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Debug Info: Add support for named constants
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Authored by aprantl on Sep 13 2019, 10:31 AM.

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DWARF defines DW_TAG_constant for "languages that have true named constants" (DWARF v5 section 4.1). This patch adds LLVM IR metadata and DWARF AsmPrinter support for this feature. The primary motivation behind this addition is for representing "let"-bindings in Swift, to communicate to the debugger that these may not be modified. It is very likely also useful for many other programming languages that have named constants.

rdar://problem/16042546

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aprantl created this revision.Sep 13 2019, 10:31 AM
Herald added a project: Restricted Project. · View Herald TranscriptSep 13 2019, 10:31 AM
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What's a "true named constant" as opposed to, say, C++ (or C's) "const int X = 3;" (well, I guess const int X could be defined by a runtime expression, - OK, what about "constexpr int X = 3;" then?)

But seems fine in any case (:

vsk added a subscriber: jingham.Sep 13 2019, 11:24 AM

IIUC @jingham makes the argument here that DW_TAG_constant isn't appropriate for swift's 'let', and instead suggests attaching DW_AT_const_value to the DW_TAG_variable (which lldb seems to already understand). Wdyt of that as an alternative?

In D67563#1669828, @vsk wrote:

IIUC @jingham makes the argument here that DW_TAG_constant isn't appropriate for swift's 'let', and instead suggests attaching DW_AT_const_value to the DW_TAG_variable (which lldb seems to already understand). Wdyt of that as an alternative?

Yeah, sounds like "let" variables can be runtime values like const int in C (eg: "void f(int g) { const int h = g; ... }") - which, like Jim said, I don't think is what's meant by DWARF's "true constants" (though it'd be nice if DWARF were a bit more descriptive there).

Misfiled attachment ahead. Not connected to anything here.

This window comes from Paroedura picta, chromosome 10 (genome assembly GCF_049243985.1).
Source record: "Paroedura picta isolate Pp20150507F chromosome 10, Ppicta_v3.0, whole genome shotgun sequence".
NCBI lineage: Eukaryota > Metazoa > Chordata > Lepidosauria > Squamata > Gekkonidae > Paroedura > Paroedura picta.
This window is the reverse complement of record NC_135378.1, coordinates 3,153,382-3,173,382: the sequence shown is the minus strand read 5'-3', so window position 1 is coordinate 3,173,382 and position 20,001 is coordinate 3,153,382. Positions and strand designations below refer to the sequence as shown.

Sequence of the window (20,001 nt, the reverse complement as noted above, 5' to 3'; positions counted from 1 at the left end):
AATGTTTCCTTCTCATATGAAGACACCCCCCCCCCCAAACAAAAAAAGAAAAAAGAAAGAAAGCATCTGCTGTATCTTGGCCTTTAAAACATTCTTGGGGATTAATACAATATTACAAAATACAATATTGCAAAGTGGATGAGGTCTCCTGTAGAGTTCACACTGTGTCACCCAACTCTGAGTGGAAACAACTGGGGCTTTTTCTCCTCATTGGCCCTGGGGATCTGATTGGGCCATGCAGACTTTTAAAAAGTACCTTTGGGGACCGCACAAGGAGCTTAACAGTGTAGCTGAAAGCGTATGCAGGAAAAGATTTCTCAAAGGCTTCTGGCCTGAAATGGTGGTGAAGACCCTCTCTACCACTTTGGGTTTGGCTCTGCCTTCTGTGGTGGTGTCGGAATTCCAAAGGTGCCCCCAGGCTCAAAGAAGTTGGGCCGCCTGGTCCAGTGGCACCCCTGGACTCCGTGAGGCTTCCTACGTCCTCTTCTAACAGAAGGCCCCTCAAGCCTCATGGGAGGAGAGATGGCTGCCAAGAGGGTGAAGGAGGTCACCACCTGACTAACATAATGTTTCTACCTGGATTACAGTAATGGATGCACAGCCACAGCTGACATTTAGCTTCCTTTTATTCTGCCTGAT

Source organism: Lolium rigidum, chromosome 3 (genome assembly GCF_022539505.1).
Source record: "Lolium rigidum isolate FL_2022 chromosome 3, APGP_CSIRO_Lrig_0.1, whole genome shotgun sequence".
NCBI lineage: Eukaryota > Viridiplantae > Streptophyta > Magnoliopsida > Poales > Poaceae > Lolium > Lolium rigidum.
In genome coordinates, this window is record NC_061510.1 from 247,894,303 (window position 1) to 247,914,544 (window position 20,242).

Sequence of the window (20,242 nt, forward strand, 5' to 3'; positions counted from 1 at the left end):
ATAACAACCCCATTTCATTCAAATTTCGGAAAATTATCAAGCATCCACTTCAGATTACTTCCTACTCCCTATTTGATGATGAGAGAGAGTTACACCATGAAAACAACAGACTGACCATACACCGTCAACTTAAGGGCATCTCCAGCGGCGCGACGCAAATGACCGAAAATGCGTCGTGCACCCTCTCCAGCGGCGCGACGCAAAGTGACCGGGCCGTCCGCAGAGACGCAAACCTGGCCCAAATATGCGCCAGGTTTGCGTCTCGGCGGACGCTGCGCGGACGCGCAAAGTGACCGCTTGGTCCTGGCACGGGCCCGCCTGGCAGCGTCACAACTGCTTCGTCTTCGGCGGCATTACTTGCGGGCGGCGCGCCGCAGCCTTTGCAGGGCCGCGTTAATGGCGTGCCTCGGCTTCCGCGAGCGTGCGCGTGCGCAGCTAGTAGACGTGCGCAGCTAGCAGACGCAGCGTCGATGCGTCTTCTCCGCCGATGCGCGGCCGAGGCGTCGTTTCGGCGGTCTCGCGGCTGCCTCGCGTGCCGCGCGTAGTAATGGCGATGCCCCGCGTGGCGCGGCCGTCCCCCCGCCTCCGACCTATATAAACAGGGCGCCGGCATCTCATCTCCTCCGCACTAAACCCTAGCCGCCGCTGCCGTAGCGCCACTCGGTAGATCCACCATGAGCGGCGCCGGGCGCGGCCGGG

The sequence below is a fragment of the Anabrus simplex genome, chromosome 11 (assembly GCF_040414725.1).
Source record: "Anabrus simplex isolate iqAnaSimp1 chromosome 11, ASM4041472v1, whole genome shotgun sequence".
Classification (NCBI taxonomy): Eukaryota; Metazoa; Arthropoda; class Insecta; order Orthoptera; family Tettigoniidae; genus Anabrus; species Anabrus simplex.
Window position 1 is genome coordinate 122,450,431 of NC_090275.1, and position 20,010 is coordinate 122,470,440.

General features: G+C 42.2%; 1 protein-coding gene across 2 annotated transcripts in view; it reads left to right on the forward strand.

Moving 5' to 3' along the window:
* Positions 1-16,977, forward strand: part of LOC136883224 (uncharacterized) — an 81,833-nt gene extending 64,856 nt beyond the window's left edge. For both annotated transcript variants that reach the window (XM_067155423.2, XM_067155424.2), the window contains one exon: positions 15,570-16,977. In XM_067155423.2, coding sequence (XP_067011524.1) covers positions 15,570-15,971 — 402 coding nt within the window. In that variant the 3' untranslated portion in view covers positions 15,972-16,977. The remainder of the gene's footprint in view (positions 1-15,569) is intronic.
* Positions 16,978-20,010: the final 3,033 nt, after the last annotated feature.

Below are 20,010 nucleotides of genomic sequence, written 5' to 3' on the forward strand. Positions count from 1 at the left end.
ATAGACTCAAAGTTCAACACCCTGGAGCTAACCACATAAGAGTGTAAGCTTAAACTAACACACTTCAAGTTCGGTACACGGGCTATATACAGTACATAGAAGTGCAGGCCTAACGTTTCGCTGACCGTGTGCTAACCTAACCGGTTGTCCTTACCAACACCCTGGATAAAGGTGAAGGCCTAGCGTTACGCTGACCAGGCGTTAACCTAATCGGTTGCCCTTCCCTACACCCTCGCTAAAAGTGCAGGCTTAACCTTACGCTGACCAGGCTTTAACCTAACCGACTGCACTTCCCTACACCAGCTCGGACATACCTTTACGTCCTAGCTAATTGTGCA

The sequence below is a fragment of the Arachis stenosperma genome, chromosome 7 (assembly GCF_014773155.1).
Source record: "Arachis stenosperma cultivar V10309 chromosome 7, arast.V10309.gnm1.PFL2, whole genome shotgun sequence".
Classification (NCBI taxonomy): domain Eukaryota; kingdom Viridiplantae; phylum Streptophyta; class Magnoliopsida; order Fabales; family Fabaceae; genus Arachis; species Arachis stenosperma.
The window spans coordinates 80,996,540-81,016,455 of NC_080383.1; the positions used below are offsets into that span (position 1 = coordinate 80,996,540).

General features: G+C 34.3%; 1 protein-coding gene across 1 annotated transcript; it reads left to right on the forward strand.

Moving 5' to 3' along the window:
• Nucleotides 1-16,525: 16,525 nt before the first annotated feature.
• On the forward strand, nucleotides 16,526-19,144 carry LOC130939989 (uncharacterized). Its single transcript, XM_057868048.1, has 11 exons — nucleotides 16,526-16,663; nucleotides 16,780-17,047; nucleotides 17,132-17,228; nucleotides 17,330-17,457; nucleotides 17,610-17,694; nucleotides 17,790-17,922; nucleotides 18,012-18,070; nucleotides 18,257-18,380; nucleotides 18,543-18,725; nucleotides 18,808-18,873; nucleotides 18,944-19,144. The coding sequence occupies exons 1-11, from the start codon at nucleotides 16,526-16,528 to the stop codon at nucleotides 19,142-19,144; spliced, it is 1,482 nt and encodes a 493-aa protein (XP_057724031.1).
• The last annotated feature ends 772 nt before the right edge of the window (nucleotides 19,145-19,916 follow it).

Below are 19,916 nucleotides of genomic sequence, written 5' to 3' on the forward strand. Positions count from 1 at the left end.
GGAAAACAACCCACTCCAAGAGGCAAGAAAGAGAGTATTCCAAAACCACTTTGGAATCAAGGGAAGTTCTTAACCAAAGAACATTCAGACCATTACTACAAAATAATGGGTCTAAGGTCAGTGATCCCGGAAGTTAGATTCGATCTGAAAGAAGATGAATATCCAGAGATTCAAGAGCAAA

That said, inversely - since Swift doesn't use DWARF tags to describe types, you don't have the option of describing these in the same way as "const" variables in C - because you can't put a DW_TAG_const_type around the type (yeah, that wouldn't quite match the source even if you could do it - but I think it'd be a pretty good analogy, really). So in that sense, I could see how using "DW_TAG_constant" might be a reasonable workaround - if not for the parameter issue. If you can have a "let" be a parameter, then that needs to be a DW_TAG_formal_parameter and can't be DW_TAG_constant (as Jim says) - so you'll need some other representation to cope with this anyway.

DW_AT_const_value probably isn't that representation, though - because that's for, even moreso (perhaps, only due to the ambiguity of DW_TAG_constant's specification) than DW_TAG_constant - DW_AT_const_value stores a compile-time, storage-less things which not all "let" values seem to be.

Before creating this patch I had considered 4 options:

  1. Use DW_TAG_constant + DW_AT_location
    • Con: DWARF spec doesn't actually explicitly allow combining these two.
    • Con: There is no way to apply this to a DW_TAG_formal_parameter or DW_TAG_member
  2. Use DW_TAG_variable + DW_AT_const_value
    • Big con: The DWARF spec doesn't allow DWARF exprs or loclists in DW_AT_const_value
  3. Use DW_TAG_const_type or DW_TAG_immutable_type
    • We do use a DW_AT_type to point to a stub type that holds the mangled name, so this would work.
    • Con: Semantically odd since the constness is a property of the variable not of the type.
    • Pro: also works with DW_TAG_formal_parameter and member types.
  4. We can invent our own DW_AT_LLVM_let_binding (true)
    • Con: Seems fairly Swift-specific (for example Rust has let mut which is like Swift's var).
    • Pro: also works with DW_TAG_formal_parameter and member types.
    • Pro: since most bindings are let, this would be more space-efficient.

Note that the parameter issue isn't quite such a bug deal since all parameters in Swift are constant unless they are specifically marked as inout, in which case the inout does become part of the type.